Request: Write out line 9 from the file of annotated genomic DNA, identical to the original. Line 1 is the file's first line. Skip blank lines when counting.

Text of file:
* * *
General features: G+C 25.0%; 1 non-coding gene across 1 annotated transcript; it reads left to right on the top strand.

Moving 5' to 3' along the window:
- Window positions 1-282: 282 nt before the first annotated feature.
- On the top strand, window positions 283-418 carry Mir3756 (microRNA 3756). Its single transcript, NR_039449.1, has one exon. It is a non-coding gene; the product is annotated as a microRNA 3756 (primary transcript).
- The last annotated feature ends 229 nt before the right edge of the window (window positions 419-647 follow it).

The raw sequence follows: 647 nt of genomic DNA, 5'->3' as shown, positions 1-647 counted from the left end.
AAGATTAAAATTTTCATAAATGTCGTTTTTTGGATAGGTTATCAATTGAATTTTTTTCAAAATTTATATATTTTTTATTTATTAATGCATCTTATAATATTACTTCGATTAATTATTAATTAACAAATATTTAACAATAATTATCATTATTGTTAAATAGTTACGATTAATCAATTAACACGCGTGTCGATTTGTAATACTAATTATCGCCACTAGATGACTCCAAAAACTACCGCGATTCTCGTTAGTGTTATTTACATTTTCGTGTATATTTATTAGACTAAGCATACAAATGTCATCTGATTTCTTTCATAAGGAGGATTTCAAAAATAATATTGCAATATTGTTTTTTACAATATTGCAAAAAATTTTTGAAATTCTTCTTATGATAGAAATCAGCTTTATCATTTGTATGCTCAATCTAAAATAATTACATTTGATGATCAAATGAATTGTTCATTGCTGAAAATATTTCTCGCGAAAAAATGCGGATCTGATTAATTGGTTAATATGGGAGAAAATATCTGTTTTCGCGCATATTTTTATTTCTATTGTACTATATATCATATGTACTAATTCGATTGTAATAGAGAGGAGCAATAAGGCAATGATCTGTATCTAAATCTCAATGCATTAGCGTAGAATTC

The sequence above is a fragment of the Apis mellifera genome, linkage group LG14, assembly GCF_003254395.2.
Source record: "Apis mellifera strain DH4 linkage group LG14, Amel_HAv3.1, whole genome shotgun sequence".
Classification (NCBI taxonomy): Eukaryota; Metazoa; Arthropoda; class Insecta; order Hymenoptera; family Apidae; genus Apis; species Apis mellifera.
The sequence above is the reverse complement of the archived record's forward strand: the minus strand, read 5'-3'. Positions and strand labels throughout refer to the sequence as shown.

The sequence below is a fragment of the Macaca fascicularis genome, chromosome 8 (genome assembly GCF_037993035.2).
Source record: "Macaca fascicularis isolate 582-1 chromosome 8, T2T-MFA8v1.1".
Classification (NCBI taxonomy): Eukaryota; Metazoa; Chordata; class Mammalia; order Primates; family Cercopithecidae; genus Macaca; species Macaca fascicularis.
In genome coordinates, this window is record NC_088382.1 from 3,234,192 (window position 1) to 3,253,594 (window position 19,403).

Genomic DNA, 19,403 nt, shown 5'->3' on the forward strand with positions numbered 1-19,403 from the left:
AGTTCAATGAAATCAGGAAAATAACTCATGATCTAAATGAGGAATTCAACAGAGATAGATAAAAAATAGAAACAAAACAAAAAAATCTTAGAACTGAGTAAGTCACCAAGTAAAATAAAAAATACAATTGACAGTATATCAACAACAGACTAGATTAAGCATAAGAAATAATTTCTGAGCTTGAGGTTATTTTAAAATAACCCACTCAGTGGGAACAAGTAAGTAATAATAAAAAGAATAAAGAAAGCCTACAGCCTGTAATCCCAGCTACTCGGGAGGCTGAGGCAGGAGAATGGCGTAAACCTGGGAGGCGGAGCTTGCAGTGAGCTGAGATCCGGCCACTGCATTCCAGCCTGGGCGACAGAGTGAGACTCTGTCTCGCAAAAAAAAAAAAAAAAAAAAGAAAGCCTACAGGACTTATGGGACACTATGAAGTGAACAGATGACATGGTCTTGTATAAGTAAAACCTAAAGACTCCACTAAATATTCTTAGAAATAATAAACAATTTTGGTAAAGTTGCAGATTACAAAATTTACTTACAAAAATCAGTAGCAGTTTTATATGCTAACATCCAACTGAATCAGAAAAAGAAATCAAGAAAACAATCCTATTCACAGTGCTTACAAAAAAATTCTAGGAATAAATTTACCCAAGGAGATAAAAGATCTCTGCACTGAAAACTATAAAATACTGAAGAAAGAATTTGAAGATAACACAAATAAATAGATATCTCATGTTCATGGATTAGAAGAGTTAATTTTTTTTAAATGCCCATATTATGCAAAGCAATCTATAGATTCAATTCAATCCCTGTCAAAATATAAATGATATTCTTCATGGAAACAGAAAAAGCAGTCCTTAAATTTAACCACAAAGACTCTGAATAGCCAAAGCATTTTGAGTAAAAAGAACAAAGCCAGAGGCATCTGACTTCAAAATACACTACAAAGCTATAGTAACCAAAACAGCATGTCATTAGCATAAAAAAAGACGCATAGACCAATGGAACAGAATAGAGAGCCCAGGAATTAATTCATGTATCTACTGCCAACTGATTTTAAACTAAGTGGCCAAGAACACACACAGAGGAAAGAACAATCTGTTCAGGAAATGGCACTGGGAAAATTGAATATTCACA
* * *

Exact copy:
Source record: "Apis mellifera strain DH4 linkage group LG14, Amel_HAv3.1, whole genome shotgun sequence".